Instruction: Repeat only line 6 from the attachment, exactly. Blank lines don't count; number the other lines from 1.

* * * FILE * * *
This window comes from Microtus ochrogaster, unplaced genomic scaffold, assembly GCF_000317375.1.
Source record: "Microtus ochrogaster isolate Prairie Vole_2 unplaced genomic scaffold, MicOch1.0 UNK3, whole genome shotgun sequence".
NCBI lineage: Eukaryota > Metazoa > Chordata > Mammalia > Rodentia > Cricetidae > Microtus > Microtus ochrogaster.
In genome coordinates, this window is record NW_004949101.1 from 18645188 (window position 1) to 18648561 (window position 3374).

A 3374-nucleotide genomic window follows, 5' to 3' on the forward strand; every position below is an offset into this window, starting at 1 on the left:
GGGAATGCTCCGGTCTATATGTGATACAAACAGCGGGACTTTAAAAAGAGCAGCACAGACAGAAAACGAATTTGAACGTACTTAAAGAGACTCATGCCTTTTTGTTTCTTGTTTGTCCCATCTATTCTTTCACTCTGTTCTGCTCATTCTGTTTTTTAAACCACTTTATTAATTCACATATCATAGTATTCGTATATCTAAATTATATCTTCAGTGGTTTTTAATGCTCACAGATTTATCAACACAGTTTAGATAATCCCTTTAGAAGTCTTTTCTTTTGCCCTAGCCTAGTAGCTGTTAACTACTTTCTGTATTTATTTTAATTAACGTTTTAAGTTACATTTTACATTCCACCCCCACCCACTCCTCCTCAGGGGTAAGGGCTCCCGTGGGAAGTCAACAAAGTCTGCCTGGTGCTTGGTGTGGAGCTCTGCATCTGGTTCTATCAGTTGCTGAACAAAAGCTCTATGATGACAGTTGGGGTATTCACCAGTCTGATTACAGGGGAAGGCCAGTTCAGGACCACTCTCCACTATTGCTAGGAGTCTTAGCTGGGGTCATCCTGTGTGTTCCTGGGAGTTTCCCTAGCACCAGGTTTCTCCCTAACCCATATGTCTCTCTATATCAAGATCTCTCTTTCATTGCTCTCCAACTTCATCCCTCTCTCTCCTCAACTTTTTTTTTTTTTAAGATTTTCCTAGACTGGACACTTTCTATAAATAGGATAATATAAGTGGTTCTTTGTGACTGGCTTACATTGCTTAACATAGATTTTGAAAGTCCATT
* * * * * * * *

GGGAATGCTCCGGTCTATATGTGATACAAACAGCGGGACTTTAAAAAGAGCAGCACAGACAGAAAACGAATTTGAACGTACTTAAAGAGACTCATGCCTTTTTGTTTCTTGTTTGTCCCATCTATTCTTTCACTCTGTTCTGCTCATTCTGTTTTTTAAACCACTTTATTAATTCACATATCATAGTATTCGTATATCTAAATTATATCTTCAGTGGTTTTTAATGCTCACAGATTTATCAACACAGTTTAGATAATCCCTTTAGAAGTCTTTTCTTTTGCCCTAGCCTAGTAGCTGTTAACTACTTTCTGTATTTATTTTAATTAACGTTTTAAGTTACATTTTACATTCCACCCCCACCCACTCCTCCTCAGGGGTAAGGGCTCCCGTGGGAAGTCAACAAAGTCTGCCTGGTGCTTGGTGTGGAGCTCTGCATCTGGTTCTATCAGTTGCTGAACAAAAGCTCTATGATGACAGTTGGGGTATTCACCAGTCTGATTACAGGGGAAGGCCAGTTCAGGACCACTCTCCACTATTGCTAGGAGTCTTAGCTGGGGTCATCCTGTGTGTTCCTGGGAGTTTCCCTAGCACCAGGTTTCTCCCTAACCCATATGTCTCTCTATATCAAGATCTCTCTTTCATTGCTCTCCAACTTCATCCCTCTCTCTCCTCAACTTTTTTTTTTTTTAAGATTTTCCTAGACTGGACACTTTCTATAAATAGGATAATATAAGTGGTTCTTTGTGACTGGCTTACATTGCTTAACATAGATTTTGAAAGTCCATT